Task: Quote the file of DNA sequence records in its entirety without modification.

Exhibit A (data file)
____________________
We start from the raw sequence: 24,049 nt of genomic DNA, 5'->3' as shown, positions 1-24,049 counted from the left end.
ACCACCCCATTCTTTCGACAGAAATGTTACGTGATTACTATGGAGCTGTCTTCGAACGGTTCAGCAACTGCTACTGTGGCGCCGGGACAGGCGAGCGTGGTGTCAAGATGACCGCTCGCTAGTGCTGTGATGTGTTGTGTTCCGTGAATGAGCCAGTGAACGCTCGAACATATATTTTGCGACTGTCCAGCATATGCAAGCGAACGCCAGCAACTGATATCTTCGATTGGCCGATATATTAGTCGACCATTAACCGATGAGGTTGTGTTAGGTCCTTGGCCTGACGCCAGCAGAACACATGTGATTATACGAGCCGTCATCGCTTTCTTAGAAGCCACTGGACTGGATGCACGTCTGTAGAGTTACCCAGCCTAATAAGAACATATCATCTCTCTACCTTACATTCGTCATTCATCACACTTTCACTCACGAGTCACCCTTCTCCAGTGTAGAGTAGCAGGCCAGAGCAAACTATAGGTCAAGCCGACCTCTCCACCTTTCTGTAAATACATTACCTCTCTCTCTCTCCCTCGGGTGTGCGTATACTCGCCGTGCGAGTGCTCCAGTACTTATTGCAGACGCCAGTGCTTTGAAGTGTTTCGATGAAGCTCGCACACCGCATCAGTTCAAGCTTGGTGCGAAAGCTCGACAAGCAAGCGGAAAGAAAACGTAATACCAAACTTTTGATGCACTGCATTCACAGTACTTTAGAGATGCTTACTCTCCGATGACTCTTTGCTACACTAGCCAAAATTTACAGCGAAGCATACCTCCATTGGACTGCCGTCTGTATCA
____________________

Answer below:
We start from the raw sequence: 24,049 nt of genomic DNA, 5'->3' as shown, positions 1-24,049 counted from the left end.
ACCACCCCATTCTTTCGACAGAAATGTTACGTGATTACTATGGAGCTGTCTTCGAACGGTTCAGCAACTGCTACTGTGGCGCCGGGACAGGCGAGCGTGGTGTCAAGATGACCGCTCGCTAGTGCTGTGATGTGTTGTGTTCCGTGAATGAGCCAGTGAACGCTCGAACATATATTTTGCGACTGTCCAGCATATGCAAGCGAACGCCAGCAACTGATATCTTCGATTGGCCGATATATTAGTCGACCATTAACCGATGAGGTTGTGTTAGGTCCTTGGCCTGACGCCAGCAGAACACATGTGATTATACGAGCCGTCATCGCTTTCTTAGAAGCCACTGGACTGGATGCACGTCTGTAGAGTTACCCAGCCTAATAAGAACATATCATCTCTCTACCTTACATTCGTCATTCATCACACTTTCACTCACGAGTCACCCTTCTCCAGTGTAGAGTAGCAGGCCAGAGCAAACTATAGGTCAAGCCGACCTCTCCACCTTTCTGTAAATACATTACCTCTCTCTCTCTCCCTCGGGTGTGCGTATACTCGCCGTGCGAGTGCTCCAGTACTTATTGCAGACGCCAGTGCTTTGAAGTGTTTCGATGAAGCTCGCACACCGCATCAGTTCAAGCTTGGTGCGAAAGCTCGACAAGCAAGCGGAAAGAAAACGTAATACCAAACTTTTGATGCACTGCATTCACAGTACTTTAGAGATGCTTACTCTCCGATGACTCTTTGCTACACTAGCCAAAATTTACAGCGAAGCATACCTCCATTGGACTGCCGTCTGTATCA